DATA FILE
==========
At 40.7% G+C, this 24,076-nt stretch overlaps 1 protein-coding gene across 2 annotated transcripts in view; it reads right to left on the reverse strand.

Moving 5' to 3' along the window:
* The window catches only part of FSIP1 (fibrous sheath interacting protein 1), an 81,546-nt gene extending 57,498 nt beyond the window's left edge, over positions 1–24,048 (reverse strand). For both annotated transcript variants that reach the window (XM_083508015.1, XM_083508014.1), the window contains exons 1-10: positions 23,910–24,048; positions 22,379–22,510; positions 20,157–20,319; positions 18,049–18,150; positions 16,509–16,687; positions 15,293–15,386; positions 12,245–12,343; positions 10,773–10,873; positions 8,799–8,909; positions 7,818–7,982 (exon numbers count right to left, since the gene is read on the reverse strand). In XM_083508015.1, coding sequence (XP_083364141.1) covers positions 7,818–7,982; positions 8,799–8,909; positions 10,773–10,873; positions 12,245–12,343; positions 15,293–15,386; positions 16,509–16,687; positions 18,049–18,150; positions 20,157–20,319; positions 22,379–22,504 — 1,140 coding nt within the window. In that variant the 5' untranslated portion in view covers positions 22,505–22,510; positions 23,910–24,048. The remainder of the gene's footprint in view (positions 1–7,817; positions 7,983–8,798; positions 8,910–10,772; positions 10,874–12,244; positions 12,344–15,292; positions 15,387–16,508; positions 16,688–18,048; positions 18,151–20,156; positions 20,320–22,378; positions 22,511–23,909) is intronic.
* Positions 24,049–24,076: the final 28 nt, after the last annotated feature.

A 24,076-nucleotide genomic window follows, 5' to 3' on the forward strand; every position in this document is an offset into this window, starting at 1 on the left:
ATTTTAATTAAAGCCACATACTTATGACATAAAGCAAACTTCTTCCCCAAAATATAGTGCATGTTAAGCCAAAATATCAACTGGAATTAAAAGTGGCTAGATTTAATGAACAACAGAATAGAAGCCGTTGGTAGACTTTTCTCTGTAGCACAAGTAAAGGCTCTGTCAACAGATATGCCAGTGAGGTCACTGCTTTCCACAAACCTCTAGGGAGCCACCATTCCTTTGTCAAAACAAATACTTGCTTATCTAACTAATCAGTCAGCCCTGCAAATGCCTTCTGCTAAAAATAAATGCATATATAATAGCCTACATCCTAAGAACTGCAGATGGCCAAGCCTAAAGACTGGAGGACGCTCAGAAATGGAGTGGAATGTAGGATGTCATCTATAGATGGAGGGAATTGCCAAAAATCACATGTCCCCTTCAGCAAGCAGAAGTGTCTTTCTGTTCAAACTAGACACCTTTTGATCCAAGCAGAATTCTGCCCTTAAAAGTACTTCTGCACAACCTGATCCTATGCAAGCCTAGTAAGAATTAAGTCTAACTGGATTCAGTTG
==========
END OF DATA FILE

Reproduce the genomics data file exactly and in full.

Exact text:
At 40.7% G+C, this 24,076-nt stretch overlaps 1 protein-coding gene across 2 annotated transcripts in view; it reads right to left on the reverse strand.

Moving 5' to 3' along the window:
* The window catches only part of FSIP1 (fibrous sheath interacting protein 1), an 81,546-nt gene extending 57,498 nt beyond the window's left edge, over positions 1–24,048 (reverse strand). For both annotated transcript variants that reach the window (XM_083508015.1, XM_083508014.1), the window contains exons 1-10: positions 23,910–24,048; positions 22,379–22,510; positions 20,157–20,319; positions 18,049–18,150; positions 16,509–16,687; positions 15,293–15,386; positions 12,245–12,343; positions 10,773–10,873; positions 8,799–8,909; positions 7,818–7,982 (exon numbers count right to left, since the gene is read on the reverse strand). In XM_083508015.1, coding sequence (XP_083364141.1) covers positions 7,818–7,982; positions 8,799–8,909; positions 10,773–10,873; positions 12,245–12,343; positions 15,293–15,386; positions 16,509–16,687; positions 18,049–18,150; positions 20,157–20,319; positions 22,379–22,504 — 1,140 coding nt within the window. In that variant the 5' untranslated portion in view covers positions 22,505–22,510; positions 23,910–24,048. The remainder of the gene's footprint in view (positions 1–7,817; positions 7,983–8,798; positions 8,910–10,772; positions 10,874–12,244; positions 12,344–15,292; positions 15,387–16,508; positions 16,688–18,048; positions 18,151–20,156; positions 20,320–22,378; positions 22,511–23,909) is intronic.
* Positions 24,049–24,076: the final 28 nt, after the last annotated feature.

A 24,076-nucleotide genomic window follows, 5' to 3' on the forward strand; every position in this document is an offset into this window, starting at 1 on the left:
ATTTTAATTAAAGCCACATACTTATGACATAAAGCAAACTTCTTCCCCAAAATATAGTGCATGTTAAGCCAAAATATCAACTGGAATTAAAAGTGGCTAGATTTAATGAACAACAGAATAGAAGCCGTTGGTAGACTTTTCTCTGTAGCACAAGTAAAGGCTCTGTCAACAGATATGCCAGTGAGGTCACTGCTTTCCACAAACCTCTAGGGAGCCACCATTCCTTTGTCAAAACAAATACTTGCTTATCTAACTAATCAGTCAGCCCTGCAAATGCCTTCTGCTAAAAATAAATGCATATATAATAGCCTACATCCTAAGAACTGCAGATGGCCAAGCCTAAAGACTGGAGGACGCTCAGAAATGGAGTGGAATGTAGGATGTCATCTATAGATGGAGGGAATTGCCAAAAATCACATGTCCCCTTCAGCAAGCAGAAGTGTCTTTCTGTTCAAACTAGACACCTTTTGATCCAAGCAGAATTCTGCCCTTAAAAGTACTTCTGCACAACCTGATCCTATGCAAGCCTAGTAAGAATTAAGTCTAACTGGATTCAGTTG